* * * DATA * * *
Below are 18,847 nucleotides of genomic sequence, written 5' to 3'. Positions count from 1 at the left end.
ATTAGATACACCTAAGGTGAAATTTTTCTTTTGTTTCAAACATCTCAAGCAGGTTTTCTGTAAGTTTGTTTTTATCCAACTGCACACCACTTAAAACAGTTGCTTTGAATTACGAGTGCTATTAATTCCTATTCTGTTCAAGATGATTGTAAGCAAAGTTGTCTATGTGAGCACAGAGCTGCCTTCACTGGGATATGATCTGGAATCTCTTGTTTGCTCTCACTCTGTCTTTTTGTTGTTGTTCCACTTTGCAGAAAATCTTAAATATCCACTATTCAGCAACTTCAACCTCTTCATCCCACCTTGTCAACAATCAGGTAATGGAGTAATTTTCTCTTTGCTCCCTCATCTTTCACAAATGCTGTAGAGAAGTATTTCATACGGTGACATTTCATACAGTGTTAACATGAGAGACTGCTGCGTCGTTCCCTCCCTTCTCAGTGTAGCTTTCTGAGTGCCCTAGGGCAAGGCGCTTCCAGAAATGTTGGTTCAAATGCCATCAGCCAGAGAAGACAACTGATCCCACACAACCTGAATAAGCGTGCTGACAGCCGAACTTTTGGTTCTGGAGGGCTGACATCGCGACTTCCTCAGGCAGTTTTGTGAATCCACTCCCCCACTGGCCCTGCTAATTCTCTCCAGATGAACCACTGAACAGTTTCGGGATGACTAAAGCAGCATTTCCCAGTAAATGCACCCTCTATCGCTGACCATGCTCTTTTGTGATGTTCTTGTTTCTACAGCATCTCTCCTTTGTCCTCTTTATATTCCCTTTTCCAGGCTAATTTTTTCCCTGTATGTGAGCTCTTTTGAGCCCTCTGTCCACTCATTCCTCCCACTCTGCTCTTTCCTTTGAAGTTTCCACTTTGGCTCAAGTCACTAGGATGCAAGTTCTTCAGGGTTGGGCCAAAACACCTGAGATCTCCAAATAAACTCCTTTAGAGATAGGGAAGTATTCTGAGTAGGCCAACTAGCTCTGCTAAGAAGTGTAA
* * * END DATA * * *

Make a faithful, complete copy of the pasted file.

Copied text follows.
Below are 18,847 nucleotides of genomic sequence, written 5' to 3'. Positions count from 1 at the left end.
ATTAGATACACCTAAGGTGAAATTTTTCTTTTGTTTCAAACATCTCAAGCAGGTTTTCTGTAAGTTTGTTTTTATCCAACTGCACACCACTTAAAACAGTTGCTTTGAATTACGAGTGCTATTAATTCCTATTCTGTTCAAGATGATTGTAAGCAAAGTTGTCTATGTGAGCACAGAGCTGCCTTCACTGGGATATGATCTGGAATCTCTTGTTTGCTCTCACTCTGTCTTTTTGTTGTTGTTCCACTTTGCAGAAAATCTTAAATATCCACTATTCAGCAACTTCAACCTCTTCATCCCACCTTGTCAACAATCAGGTAATGGAGTAATTTTCTCTTTGCTCCCTCATCTTTCACAAATGCTGTAGAGAAGTATTTCATACGGTGACATTTCATACAGTGTTAACATGAGAGACTGCTGCGTCGTTCCCTCCCTTCTCAGTGTAGCTTTCTGAGTGCCCTAGGGCAAGGCGCTTCCAGAAATGTTGGTTCAAATGCCATCAGCCAGAGAAGACAACTGATCCCACACAACCTGAATAAGCGTGCTGACAGCCGAACTTTTGGTTCTGGAGGGCTGACATCGCGACTTCCTCAGGCAGTTTTGTGAATCCACTCCCCCACTGGCCCTGCTAATTCTCTCCAGATGAACCACTGAACAGTTTCGGGATGACTAAAGCAGCATTTCCCAGTAAATGCACCCTCTATCGCTGACCATGCTCTTTTGTGATGTTCTTGTTTCTACAGCATCTCTCCTTTGTCCTCTTTATATTCCCTTTTCCAGGCTAATTTTTTCCCTGTATGTGAGCTCTTTTGAGCCCTCTGTCCACTCATTCCTCCCACTCTGCTCTTTCCTTTGAAGTTTCCACTTTGGCTCAAGTCACTAGGATGCAAGTTCTTCAGGGTTGGGCCAAAACACCTGAGATCTCCAAATAAACTCCTTTAGAGATAGGGAAGTATTCTGAGTAGGCCAACTAGCTCTGCTAAGAAGTGTAA